Our Desert Island Lit Lists, or Who Says I’m Not Pop?

Should Jackie Collins books be displayed at the library?

Should Jackie Collins books be displayed at the library?

My cousin the librarian is in-your-face pop culture, as modern librarians tend to be.   She recently created a Jackie Collins display at the branch library.  I do not think the library should display Jackie Collins’ books, though I am sorry Collins died.  “How about a nice dead E. L. Doctorow display?”

“Why not Dickens?” She says I need a reality check because Jackie Collins fans check out more books than “litter-arrrry” readers.

A recent survey of my bookshelves did not reassure her that I am not too bookish. “No, no, no! Long ago discarded!”  she teases me about Gilbert Highet, Christopher Isherwood, and Pamela Hansford Johnson.  “No thinking woman clutters up her house with such rubbish.”

“That rubbish is my desert island list!”


Gilligan’s Island

Today, because of the desert island mention, she insisted we have a “Gilligan’s Island” marathon (it’s about castaways).    After three episodes, we gave up (the show is very dated) decided to make Desert Island Lit Lists.

We’re going to Nantucket.  Of course that’s a desert island!  There’s sand, isn’t there?

My cousin’s shocking list first, then mine.


Phyllis Whitney’s Listen for the Whisperer  (well-written romantic suspense).  The plot:  After her father’s death, Leigh goes to Norway to find the movie star mother she never knew, who  is being stalked by a murderer.   Suspense-full!

Colleen McCullough’s The Thorn Birds.  Set on a sheep station!  Romance with a priest!  Made into a miniseries!

Laura Lippmann’s Tess Monaghan series.  Yes, I am taking the whole series.  Five s, eight, twelve–who cares?

(She can take three Laura Lippmann books or five Laura Lippmann books.  That’s all!)


Dorothy Sayers’s Five Red Herrings.   It’s a Peter Wimsey mystery.  A hilariously fiery artist is murdered.   And there’s a pub in it.  And there’s a bicycle in it.  WHO SAYS I’M NOT POP?

Tolstoy’s War and Peace.  It’s very long, but I absolutely love it.  Sleighs, skating, dressing up, balls, bears strapped to policemen’s backs, travel, war: it has everything.  It is a page-turner.  I mean this.  WHO SAYS I’M NOT POP?

Ursula K. Le Guin’s The Dispossessed.  Nancy kindly sent me a copy of this. Le Guin is one of the best American SF writers.  Online reviewers sat this dystopian novel is reminiscent of Brave New World.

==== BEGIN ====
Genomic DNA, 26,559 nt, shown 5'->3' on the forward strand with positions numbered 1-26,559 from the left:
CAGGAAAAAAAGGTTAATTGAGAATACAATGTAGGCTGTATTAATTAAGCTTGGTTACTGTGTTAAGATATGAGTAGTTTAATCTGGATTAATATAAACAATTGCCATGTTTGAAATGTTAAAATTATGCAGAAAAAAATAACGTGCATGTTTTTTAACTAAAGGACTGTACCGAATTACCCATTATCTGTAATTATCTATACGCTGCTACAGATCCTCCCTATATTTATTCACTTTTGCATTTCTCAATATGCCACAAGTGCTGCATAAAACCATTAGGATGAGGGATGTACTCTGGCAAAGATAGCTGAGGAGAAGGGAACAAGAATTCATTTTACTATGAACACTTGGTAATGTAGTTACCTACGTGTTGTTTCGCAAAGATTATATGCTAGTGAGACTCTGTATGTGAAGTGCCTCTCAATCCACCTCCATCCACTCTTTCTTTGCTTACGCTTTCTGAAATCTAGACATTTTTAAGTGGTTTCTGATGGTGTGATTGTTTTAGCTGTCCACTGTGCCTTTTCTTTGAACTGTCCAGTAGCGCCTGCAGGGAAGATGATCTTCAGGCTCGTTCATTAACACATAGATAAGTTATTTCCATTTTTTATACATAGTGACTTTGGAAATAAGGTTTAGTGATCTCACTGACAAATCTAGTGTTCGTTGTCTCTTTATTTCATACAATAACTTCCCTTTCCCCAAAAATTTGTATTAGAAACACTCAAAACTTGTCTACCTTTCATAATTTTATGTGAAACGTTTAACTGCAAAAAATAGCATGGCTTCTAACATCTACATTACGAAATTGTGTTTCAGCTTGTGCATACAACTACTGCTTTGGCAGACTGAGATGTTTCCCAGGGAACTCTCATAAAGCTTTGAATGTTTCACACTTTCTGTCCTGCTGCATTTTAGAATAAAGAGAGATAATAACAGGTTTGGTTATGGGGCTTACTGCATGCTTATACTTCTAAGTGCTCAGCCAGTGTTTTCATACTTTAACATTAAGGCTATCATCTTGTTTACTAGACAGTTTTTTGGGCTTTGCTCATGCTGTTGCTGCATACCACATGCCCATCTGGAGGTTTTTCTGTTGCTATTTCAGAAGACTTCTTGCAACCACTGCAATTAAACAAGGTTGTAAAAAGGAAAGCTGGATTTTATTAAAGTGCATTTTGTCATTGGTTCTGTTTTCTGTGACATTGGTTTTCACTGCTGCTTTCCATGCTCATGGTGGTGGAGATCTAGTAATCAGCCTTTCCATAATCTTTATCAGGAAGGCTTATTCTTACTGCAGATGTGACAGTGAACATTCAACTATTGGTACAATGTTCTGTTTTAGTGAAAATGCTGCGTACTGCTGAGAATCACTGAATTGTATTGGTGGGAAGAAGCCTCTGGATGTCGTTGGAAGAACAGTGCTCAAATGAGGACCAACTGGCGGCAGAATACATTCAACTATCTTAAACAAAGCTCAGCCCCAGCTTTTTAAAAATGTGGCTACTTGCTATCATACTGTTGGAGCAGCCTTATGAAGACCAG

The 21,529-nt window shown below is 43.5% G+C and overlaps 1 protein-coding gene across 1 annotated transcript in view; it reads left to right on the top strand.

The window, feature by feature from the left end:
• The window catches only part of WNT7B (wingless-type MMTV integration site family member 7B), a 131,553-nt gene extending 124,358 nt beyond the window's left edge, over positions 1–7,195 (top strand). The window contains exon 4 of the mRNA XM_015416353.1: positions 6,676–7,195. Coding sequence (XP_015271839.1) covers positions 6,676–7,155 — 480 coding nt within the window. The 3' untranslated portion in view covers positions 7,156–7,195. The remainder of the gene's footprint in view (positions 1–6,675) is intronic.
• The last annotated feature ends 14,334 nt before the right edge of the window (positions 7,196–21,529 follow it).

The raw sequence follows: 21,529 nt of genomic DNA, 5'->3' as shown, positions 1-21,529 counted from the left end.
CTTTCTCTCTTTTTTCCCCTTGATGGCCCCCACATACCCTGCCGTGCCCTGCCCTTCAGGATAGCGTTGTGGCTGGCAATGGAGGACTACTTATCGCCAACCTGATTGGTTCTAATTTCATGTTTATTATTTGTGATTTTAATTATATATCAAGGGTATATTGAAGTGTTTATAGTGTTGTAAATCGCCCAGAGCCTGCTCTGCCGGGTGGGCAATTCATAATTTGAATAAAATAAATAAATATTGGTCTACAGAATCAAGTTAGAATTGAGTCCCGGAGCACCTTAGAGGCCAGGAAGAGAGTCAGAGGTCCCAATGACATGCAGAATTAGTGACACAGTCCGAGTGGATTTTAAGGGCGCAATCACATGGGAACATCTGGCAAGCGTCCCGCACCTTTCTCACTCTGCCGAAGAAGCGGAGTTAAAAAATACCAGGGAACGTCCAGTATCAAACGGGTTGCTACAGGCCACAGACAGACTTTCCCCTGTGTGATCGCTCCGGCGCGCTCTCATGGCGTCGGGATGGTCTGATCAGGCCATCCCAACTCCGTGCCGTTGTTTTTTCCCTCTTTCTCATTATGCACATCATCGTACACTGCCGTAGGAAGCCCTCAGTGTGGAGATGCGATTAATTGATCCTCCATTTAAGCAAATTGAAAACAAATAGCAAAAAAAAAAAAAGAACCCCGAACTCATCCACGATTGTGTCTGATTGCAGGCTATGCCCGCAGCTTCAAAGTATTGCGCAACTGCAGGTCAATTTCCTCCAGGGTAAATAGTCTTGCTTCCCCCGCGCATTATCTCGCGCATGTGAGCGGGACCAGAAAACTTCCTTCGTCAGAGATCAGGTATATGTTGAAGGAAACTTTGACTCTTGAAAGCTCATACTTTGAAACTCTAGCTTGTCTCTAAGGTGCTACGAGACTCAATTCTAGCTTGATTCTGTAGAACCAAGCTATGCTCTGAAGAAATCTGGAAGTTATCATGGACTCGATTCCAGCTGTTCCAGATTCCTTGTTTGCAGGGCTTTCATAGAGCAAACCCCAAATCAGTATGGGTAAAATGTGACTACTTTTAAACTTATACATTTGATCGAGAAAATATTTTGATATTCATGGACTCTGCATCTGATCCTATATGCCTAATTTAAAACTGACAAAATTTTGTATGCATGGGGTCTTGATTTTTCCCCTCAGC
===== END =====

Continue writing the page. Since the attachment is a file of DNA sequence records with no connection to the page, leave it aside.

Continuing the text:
Poems of Catullus (Latin).  These lyric poems are lovely, entertaining, extremely modern, and mostly short.  Every reader of Roman poetry knows his love poems about his unfaithful girlfriend Lesbia, who is thought to be based on a promiscuous older woman, Clodia Metelli, though I personally do not read these as autobiography.    I love his elegy to Lesbia’s dead pet sparrow, and invectives against Caesar, Cicero, and others.

I’D LOVE TO KNOW YOUR DESERT ISLAND LIT BOOKS.  What island will you go to???

6 thoughts on “Our Desert Island Lit Lists, or Who Says I’m Not Pop?

  1. The Dispossessed is a wonderful book and a great desert island choice…being about a sort of anarchist desert-island planet as it is. When asked this question I always try to think of the longest possible books, because seriously, only five books? So War and Peace also sounds good (though I have yet to read it.)


    • I am so glad to hear The Dispossessed is good! I do like Le Guin so much. And to pick a good “desert island” choice. Yay!

      Long books ARE the best desert island choices, though I do not plan on going to Gilligan’s Island. On “Lost” there was a lot of reading. Plane passengers go prepared.


  2. My problem would be that the list would change every day! Peake probably, and The Lord of the Rings, and a Dickens, and the Master and Margarita. But which Dostoevsky? And what about the rest of the Russians and the Viragos and the Persephones and the Agatha Christies? No, it’s impossible…..


  3. Right now I would want to take Elena Ferrante’s tetralogy, My Brilliant Friend. I’ve read the first three, but would love to have the luxury of time to ponder over them all. Otherwise, I would like to have Henry James’s What Maisie Knew; this is a fascinating novel and one of James’s best. I’d also like to have Virginia Woolf with me, possible Orlando, which is rich with history. It’s so hard to decide. It would ne nice to finally have the time to read all of Proust. These are all very special books and provide a rich reading experience. I also said books were my friends. Even my husband gets upset when I bring too many books into the bedroom.


    • Yes, the Ferrantes would hold up very well, I think. And I love the classics: I still have to finish Proust, too. (I said I would do it last year, and read only two and a half books!) Classics will keep our standards high on the island.


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